A couple of weeks ago, I met up with friend of mine who is still teaching in a renowned JC. He was lamenting how students today don’t study for the sake of learning. So I thought of sharing a learning (teaching) method which I adopt with my students: Meta-Cognition Approach. This approach starts with the students being aware and understanding his/ her own thought process while learning.
Mathematical problem solving is often best treated with meta-cognition methods. So instead of doing the same type of question 10 times and secretly pray that it comes out in exam, I often encourage my students to think about what they’ve learnt. When they meet a question, be it a new type, they will then be able to have somewhat a starting point. Through this, they think more and most questions can be solved then. If a student is able to learn how to think properly with any question, that shows they exhibit stronger foundations too.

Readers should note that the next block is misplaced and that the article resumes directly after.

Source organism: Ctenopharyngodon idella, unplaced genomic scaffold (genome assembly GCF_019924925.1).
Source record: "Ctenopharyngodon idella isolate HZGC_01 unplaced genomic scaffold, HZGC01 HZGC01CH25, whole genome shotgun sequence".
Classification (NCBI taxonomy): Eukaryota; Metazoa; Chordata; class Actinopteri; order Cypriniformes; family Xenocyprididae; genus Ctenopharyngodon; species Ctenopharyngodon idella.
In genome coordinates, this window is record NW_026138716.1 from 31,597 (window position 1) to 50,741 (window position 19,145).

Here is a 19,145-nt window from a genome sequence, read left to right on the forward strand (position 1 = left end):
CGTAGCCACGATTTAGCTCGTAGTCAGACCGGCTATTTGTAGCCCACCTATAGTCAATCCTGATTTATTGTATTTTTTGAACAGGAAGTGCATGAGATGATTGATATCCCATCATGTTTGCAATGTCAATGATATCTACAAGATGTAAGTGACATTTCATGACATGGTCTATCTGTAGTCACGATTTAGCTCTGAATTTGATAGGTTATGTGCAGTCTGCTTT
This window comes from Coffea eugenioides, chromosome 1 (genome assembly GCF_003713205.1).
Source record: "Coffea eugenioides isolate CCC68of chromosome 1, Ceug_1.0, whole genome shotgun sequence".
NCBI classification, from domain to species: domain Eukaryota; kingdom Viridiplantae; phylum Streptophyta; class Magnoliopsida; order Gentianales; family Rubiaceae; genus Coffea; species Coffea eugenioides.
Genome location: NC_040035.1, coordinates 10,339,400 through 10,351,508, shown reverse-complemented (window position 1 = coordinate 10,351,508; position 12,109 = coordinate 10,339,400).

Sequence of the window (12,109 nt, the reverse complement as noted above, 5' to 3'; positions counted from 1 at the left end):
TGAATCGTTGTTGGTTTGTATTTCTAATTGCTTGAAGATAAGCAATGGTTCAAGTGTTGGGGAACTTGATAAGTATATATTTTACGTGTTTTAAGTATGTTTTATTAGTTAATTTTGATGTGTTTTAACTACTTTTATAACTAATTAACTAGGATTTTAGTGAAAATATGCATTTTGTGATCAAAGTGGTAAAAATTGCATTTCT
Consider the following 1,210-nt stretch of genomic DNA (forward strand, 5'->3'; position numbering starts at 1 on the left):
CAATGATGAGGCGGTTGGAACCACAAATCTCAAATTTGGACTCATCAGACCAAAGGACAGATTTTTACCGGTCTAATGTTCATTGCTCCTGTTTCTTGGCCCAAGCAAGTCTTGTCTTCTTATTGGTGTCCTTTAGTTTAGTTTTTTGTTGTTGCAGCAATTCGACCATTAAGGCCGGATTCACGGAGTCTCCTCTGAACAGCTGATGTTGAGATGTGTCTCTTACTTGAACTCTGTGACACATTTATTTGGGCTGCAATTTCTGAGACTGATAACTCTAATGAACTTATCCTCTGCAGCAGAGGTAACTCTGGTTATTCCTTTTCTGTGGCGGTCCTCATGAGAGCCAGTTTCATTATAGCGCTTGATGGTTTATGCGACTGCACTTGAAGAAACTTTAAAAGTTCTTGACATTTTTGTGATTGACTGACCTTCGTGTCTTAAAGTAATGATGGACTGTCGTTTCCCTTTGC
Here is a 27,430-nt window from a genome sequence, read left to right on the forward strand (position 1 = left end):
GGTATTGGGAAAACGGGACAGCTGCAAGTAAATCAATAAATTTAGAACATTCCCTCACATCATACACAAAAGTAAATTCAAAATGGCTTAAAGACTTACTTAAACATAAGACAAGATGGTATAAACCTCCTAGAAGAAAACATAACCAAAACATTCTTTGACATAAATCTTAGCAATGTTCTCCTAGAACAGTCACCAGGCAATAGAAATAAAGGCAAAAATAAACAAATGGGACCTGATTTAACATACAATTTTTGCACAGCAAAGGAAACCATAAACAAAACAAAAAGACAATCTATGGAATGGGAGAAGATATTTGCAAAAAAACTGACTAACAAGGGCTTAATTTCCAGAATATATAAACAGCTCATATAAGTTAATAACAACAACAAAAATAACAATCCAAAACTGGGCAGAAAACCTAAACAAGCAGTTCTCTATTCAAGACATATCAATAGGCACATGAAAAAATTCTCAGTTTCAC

In the 2014 A-level, we saw a handful of questions asking students such as:
- “what can be said”,
- “what do you think”
These are qualitative questions which test students on how much understanding they have of the topics.
At the same time, I strongly encourage students to see the 24 topics in A-level as one subject and not segregate the learning of the topics. Topics such as complex numbers and vectors can easily be tested together, so can Complex Numbers and Maclaurin’s. And only if students learn the topics as a whole subject can they tackle these surprise questions effectively.
If you want to learn more, check out my Math class schedule.